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[cdn-nucl-l] accelerator transmutation of waste
Report says that advances don't end need for radioactive waste site
Copyright © 1999 Nando Media
Copyright © 1999 Associated Press
WASHINGTON (November 2, 1999 8:35 p.m. EST http://www.nandotimes.com) -
According to an Energy Department report to Congress, developing and using a
new high-tech process to make some of the nation's radioactive waste less
dangerous would not eliminate the need for a national waste storage
Furthermore, it would take 117 years and $280 billion to complete the waste
processing, the agency estimated.
Known as accelerator transmutation of waste, or ATW, the high-tech process
"could reduce the potential long-term radiation doses from repository wastes
by a factor of about 10; however, a repository is still required," the
report issued on Monday said.
There has been some hope that ATW could provide an alternative to storing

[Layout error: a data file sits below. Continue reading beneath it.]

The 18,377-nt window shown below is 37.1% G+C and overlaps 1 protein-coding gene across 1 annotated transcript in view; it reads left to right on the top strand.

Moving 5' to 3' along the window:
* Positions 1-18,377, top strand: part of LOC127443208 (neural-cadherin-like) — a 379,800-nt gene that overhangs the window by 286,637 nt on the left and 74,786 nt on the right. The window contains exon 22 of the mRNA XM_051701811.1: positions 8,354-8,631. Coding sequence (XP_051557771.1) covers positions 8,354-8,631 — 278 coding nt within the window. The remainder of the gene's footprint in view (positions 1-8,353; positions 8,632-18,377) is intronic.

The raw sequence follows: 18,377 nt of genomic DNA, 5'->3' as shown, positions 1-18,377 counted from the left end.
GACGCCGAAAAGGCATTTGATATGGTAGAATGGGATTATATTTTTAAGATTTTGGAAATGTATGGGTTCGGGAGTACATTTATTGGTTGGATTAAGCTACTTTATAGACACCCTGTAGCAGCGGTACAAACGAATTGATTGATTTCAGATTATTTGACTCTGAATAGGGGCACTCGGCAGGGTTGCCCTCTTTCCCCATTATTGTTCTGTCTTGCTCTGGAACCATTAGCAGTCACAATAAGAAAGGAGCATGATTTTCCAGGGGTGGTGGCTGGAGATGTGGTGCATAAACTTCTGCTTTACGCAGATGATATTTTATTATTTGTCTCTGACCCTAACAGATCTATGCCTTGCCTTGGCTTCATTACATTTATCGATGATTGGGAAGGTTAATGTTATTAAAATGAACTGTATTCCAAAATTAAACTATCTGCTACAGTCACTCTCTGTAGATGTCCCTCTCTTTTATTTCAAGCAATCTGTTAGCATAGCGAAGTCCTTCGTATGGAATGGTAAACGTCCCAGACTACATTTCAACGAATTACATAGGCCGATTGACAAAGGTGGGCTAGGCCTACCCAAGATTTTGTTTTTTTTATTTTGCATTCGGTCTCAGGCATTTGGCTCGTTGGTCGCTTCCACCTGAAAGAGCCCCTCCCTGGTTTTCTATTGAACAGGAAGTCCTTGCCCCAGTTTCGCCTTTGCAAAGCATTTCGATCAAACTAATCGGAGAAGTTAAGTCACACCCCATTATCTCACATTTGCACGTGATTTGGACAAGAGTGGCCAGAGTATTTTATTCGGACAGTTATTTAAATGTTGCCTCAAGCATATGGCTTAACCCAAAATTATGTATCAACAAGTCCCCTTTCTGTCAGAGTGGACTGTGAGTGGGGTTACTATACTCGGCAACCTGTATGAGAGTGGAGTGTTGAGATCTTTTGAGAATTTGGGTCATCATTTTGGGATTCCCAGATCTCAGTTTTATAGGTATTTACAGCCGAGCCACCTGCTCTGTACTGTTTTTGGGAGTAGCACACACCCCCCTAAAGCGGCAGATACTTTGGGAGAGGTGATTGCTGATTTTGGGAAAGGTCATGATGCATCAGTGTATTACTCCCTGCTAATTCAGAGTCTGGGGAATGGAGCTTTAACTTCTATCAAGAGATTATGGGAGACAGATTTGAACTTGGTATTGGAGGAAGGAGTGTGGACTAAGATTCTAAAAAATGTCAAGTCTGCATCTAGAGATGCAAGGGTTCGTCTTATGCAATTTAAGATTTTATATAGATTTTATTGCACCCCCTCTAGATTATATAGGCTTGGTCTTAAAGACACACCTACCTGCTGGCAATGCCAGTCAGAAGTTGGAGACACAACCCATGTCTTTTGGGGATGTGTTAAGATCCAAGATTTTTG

large quantities of radioactive waste from nuclear weapons and power plants
in a controversial underground storage facility. One is planned for a site
deep inside Nevada's Yucca Mountain.
ATW would use molecular particle accelerators to change radioactive
materials - that normally would take thousands of years to stabilize under
normal circumstances - into substances that stabilize more quickly.
The report said it would take eight years and $2 billion for research and
development to perfect the technique. After that, it would cost $9 billion
and take 27 years for a demonstration project and another 90 years and $270
billion to use it on an anticipated 87,000 tons of spent commercial nuclear
fuel, the report said.
The process could probably not be used on radioactive waste from making
nuclear weapons, the report said, and also would generate its own highly
unstable waste byproducts.